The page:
This past Monday I took a trip down to Astoria to visit my friend Joey T. Joey is a friend of mine from the NY 5Th Gen whom I met even before I joined their club.
In fact, he was one of the guys who turned me on to it in the first place even before I knew that the club existed. And it was only later on after meeting Joey that I realized that he was a Hot Wheels collector too.
It seems that he has been collecting Hot Wheels for over 10 years and had a lot of everything. A lot of everything Camaro that is and besides being one of the nicest people that you could meet, Joey is also one of the most generous.
When Joey heard the story of how I got so into the car that I even got into Hot Wheels and practically everything else that connected with the car he wanted to help me out. And did he ever!
Realizing how many Hot Wheels cars there are to collect and how long it took him to find many of the variations along with knowing that he had many of the same kind multiple times over Joey wanted to help me catch up.
So last Monday he invited me to his garage in Astoria NY to not only see his collection but to give my collection a jump start.
Here is what Joey insisted on giving me. Now that is what I call a friend!!!
After spending what seemed like a small fortune on tools, for the last couple of weeks I have been working on two projects. A 78 Chevrolet Camaro and an 07 Silverado.
If you remember back from a previous post when I first began getting into this hobby, I wanted to restore Redlines. Now, although I still want to work with Redlines or to be more specific the Custom Camaro and the Heavy Chevy, the idea of customizing newer diecast’s is becoming very appealing to me.
I like the idea of being able to build anything that I want. I also know that I am very good at figuring out how to make it happen.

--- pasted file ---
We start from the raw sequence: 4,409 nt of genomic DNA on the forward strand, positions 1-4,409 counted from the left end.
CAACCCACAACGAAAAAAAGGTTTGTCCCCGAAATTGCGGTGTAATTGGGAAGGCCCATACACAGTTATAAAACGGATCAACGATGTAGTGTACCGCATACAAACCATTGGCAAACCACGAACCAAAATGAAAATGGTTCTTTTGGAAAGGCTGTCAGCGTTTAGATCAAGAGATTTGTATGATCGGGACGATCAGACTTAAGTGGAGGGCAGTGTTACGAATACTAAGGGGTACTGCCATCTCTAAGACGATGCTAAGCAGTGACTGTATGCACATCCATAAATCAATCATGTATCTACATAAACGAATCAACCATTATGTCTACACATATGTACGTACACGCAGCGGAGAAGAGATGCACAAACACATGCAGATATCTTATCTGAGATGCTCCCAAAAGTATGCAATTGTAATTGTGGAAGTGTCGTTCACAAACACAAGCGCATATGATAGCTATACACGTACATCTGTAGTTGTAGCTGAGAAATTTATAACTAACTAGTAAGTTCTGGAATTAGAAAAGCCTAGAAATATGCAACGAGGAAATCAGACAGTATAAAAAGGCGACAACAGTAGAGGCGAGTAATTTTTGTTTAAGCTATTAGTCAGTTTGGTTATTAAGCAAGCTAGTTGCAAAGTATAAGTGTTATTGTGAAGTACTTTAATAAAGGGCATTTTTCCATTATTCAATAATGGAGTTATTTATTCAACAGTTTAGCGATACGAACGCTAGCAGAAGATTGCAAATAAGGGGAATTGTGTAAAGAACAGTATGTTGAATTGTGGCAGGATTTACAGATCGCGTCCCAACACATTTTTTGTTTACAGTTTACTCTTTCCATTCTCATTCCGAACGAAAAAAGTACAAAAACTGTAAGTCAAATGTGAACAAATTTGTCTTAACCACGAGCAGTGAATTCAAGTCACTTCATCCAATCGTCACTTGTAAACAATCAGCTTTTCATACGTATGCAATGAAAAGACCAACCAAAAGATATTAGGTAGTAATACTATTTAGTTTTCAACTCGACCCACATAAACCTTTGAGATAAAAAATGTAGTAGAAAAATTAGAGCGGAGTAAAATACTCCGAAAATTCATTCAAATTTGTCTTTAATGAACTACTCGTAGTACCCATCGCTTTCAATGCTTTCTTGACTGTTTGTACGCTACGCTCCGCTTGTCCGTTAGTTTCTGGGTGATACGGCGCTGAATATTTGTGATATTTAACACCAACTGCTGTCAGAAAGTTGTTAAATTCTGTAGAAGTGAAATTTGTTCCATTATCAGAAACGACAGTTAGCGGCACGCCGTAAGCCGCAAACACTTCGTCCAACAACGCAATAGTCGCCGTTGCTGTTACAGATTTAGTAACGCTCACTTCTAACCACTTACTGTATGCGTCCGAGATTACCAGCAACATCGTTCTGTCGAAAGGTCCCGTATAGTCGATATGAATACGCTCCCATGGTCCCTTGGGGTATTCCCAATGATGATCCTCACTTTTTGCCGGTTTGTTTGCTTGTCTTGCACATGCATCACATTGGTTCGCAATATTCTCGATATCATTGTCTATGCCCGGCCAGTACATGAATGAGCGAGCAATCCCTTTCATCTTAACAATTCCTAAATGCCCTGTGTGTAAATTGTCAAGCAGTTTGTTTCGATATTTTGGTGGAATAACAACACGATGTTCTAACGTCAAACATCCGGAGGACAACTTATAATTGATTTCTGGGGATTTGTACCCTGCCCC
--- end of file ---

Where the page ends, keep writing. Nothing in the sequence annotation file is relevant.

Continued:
So being a fan of Chevrolet and Camaro’s, in particular, that is what I want to build. I always wanted a late model second-gen Camaro but never having had the chance to own one, this is what interests me the most.
Recently I picked this car up at a local market near where I live. I liked it for two reasons. First, it is a Camaro and second I figured that by the looks of it, it would be a good candidate for restoration. Actually, I was really planning on customization which is a form of restoration.
Still being relatively new to restorations and customs I am not sure how a project is going to come out, I don’t think you ever really know, but I had no idea. However, as you can see by the looks of things I am pretty happy with the results. Except for a slight orange peel in the acrylic paint that I used, most of what I tried to do was accomplished.
Although I have gotten really into using the Spectraflame paint used on the original Hot Wheels back in the late ’60s and early ’70s, I think there is a place for other kinds of paints. Spectraflame is translucent, but for this project, I wanted something opaque, and Createx paint worked fine here. I really love the color.
For the last few weeks, I have been thinking about restoring Hot Wheels. It seems the more that I collect them, the more I to get into them. And the more that I get into them, the more that they connect with my love of tinkering around with stuff.
My friends are into collecting cars and fixing them up. I’m finding myself into collecting Hot Wheels cars and fixing them up.
Especially Redlines, Hot Wheels cars produced between 1968 (the first year) and 1977. The reason that the cars were called Redlines is that back then the cars came with Redline tires – tires with a red line around them.
Redlines are just so cool! They are a part of our culture.
This 67 Camaro, part of the Hall of Fame Milestone Moments Collection was released in 2003 and represents drag racer Bill “Grumpy” Jenkins Pro Stock Camaro. This is a car that I wanted as soon as I saw it. Besides being a Hot Wheels, I love the first gen’s because of all the nostalgia surrounding them.
This one is loaded with decals (tampos) making the car so attractive. It comes with a clear windshield and a black interior, but what is so really cool about the car is the Goodyear Real Rider tires. Although I don’t plan on ever opening the package, Real Rider tires are rubber and not only do they feel better to the touch, they look better and make the car that much more authentic.
The car which is toy 3B2540 is made in China which includes an opening hood goes for about $15 loose and $25 in the package.